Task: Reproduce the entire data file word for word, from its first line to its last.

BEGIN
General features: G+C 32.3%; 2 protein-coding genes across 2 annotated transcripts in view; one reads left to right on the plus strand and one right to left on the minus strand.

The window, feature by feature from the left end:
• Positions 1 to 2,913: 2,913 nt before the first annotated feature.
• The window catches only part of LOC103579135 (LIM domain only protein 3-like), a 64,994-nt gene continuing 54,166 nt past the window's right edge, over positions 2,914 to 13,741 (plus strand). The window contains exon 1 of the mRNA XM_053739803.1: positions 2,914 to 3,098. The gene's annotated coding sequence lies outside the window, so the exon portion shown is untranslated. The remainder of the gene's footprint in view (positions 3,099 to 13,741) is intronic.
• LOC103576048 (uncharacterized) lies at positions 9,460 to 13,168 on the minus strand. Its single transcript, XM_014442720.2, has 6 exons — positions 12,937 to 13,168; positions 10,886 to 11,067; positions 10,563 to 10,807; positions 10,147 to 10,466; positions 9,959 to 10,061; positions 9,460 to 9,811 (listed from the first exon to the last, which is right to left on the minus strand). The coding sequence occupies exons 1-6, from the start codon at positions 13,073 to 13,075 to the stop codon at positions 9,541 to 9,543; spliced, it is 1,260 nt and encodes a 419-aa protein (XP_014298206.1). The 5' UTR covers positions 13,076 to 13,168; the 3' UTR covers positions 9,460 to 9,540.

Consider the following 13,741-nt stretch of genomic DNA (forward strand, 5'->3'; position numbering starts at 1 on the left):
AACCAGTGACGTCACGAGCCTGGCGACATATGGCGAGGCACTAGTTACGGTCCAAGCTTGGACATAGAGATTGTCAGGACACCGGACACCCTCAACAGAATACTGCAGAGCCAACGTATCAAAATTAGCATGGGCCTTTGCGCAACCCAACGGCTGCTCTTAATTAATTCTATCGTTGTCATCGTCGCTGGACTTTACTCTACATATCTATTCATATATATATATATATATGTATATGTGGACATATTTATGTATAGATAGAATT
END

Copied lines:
General features: G+C 32.3%; 2 protein-coding genes across 2 annotated transcripts in view; one reads left to right on the plus strand and one right to left on the minus strand.

The window, feature by feature from the left end:
• Positions 1 to 2,913: 2,913 nt before the first annotated feature.
• The window catches only part of LOC103579135 (LIM domain only protein 3-like), a 64,994-nt gene continuing 54,166 nt past the window's right edge, over positions 2,914 to 13,741 (plus strand). The window contains exon 1 of the mRNA XM_053739803.1: positions 2,914 to 3,098. The gene's annotated coding sequence lies outside the window, so the exon portion shown is untranslated. The remainder of the gene's footprint in view (positions 3,099 to 13,741) is intronic.
• LOC103576048 (uncharacterized) lies at positions 9,460 to 13,168 on the minus strand. Its single transcript, XM_014442720.2, has 6 exons — positions 12,937 to 13,168; positions 10,886 to 11,067; positions 10,563 to 10,807; positions 10,147 to 10,466; positions 9,959 to 10,061; positions 9,460 to 9,811 (listed from the first exon to the last, which is right to left on the minus strand). The coding sequence occupies exons 1-6, from the start codon at positions 13,073 to 13,075 to the stop codon at positions 9,541 to 9,543; spliced, it is 1,260 nt and encodes a 419-aa protein (XP_014298206.1). The 5' UTR covers positions 13,076 to 13,168; the 3' UTR covers positions 9,460 to 9,540.

Consider the following 13,741-nt stretch of genomic DNA (forward strand, 5'->3'; position numbering starts at 1 on the left):
AACCAGTGACGTCACGAGCCTGGCGACATATGGCGAGGCACTAGTTACGGTCCAAGCTTGGACATAGAGATTGTCAGGACACCGGACACCCTCAACAGAATACTGCAGAGCCAACGTATCAAAATTAGCATGGGCCTTTGCGCAACCCAACGGCTGCTCTTAATTAATTCTATCGTTGTCATCGTCGCTGGACTTTACTCTACATATCTATTCATATATATATATATATATGTATATGTGGACATATTTATGTATAGATAGAATT